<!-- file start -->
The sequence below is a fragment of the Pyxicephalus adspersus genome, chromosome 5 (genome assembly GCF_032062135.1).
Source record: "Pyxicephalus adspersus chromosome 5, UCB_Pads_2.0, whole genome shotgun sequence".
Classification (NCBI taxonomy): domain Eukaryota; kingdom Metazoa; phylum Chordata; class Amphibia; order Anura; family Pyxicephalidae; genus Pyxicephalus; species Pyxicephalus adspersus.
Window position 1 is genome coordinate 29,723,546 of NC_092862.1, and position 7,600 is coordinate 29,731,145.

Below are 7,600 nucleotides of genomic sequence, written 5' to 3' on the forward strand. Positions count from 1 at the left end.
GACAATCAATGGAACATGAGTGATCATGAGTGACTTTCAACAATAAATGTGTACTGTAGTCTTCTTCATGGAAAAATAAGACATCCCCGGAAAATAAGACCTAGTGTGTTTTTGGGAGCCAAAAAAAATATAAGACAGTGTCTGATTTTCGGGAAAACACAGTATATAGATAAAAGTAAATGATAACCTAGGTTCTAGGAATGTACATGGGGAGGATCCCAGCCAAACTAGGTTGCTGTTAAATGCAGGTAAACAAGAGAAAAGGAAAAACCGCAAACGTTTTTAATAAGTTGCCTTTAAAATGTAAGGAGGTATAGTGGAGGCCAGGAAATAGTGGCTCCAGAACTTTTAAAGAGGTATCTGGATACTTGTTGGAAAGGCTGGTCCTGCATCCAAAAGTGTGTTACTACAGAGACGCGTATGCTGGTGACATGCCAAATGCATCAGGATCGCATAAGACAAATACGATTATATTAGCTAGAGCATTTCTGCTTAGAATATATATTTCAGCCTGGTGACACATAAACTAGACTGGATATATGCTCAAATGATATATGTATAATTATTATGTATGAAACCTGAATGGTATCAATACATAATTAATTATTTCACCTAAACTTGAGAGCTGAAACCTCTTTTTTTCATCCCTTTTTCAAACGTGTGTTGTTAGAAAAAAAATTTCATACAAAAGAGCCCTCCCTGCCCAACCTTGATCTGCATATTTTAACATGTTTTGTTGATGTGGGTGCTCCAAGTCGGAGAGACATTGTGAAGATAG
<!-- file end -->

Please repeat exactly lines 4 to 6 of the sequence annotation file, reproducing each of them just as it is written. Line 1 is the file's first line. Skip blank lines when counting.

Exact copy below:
Window position 1 is genome coordinate 29,723,546 of NC_092862.1, and position 7,600 is coordinate 29,731,145.

Below are 7,600 nucleotides of genomic sequence, written 5' to 3' on the forward strand. Positions count from 1 at the left end.
GACAATCAATGGAACATGAGTGATCATGAGTGACTTTCAACAATAAATGTGTACTGTAGTCTTCTTCATGGAAAAATAAGACATCCCCGGAAAATAAGACCTAGTGTGTTTTTGGGAGCCAAAAAAAATATAAGACAGTGTCTGATTTTCGGGAAAACACAGTATATAGATAAAAGTAAATGATAACCTAGGTTCTAGGAATGTACATGGGGAGGATCCCAGCCAAACTAGGTTGCTGTTAAATGCAGGTAAACAAGAGAAAAGGAAAAACCGCAAACGTTTTTAATAAGTTGCCTTTAAAATGTAAGGAGGTATAGTGGAGGCCAGGAAATAGTGGCTCCAGAACTTTTAAAGAGGTATCTGGATACTTGTTGGAAAGGCTGGTCCTGCATCCAAAAGTGTGTTACTACAGAGACGCGTATGCTGGTGACATGCCAAATGCATCAGGATCGCATAAGACAAATACGATTATATTAGCTAGAGCATTTCTGCTTAGAATATATATTTCAGCCTGGTGACACATAAACTAGACTGGATATATGCTCAAATGATATATGTATAATTATTATGTATGAAACCTGAATGGTATCAATACATAATTAATTATTTCACCTAAACTTGAGAGCTGAAACCTCTTTTTTTCATCCCTTTTTCAAACGTGTGTTGTTAGAAAAAAAATTTCATACAAAAGAGCCCTCCCTGCCCAACCTTGATCTGCATATTTTAACATGTTTTGTTGATGTGGGTGCTCCAAGTCGGAGAGACATTGTGAAGATAG